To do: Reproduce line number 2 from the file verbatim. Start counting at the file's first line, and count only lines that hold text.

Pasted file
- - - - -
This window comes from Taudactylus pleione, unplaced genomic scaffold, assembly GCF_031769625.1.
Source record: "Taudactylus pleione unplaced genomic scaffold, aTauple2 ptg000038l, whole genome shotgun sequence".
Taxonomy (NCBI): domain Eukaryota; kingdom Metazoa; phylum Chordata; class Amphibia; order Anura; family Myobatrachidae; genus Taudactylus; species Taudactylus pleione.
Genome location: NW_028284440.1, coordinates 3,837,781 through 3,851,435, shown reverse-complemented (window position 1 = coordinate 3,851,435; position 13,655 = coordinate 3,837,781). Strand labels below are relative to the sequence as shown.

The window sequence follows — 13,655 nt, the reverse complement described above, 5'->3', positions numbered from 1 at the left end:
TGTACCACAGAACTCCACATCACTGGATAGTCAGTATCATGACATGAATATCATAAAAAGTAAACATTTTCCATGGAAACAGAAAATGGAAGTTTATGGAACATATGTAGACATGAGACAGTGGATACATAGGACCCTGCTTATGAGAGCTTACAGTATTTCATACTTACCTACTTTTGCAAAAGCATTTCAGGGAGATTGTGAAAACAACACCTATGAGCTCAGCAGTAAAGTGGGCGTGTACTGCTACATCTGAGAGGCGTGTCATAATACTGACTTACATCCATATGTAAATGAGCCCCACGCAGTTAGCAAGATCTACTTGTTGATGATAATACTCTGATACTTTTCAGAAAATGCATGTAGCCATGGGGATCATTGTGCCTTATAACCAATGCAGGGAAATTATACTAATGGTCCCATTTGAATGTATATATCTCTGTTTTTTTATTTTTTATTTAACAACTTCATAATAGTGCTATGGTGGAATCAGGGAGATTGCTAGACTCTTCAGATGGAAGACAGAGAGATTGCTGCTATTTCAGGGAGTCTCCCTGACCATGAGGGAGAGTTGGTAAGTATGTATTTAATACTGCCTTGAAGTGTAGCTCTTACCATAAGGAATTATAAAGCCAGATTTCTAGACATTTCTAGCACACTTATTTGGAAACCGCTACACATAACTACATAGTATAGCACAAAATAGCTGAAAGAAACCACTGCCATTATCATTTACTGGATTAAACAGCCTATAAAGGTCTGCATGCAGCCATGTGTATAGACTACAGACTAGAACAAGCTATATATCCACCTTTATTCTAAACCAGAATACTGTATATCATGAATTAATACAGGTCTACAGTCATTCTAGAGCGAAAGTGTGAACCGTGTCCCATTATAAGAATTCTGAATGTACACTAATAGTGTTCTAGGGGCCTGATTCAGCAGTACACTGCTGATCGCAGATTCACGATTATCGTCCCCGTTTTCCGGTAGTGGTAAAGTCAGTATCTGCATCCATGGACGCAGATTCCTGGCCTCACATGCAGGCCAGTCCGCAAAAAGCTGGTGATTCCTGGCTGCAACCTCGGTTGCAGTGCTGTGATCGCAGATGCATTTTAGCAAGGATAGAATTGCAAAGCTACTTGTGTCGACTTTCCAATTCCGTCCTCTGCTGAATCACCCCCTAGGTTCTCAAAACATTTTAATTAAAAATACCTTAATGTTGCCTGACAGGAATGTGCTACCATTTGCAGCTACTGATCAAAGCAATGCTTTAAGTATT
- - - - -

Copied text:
Source record: "Taudactylus pleione unplaced genomic scaffold, aTauple2 ptg000038l, whole genome shotgun sequence".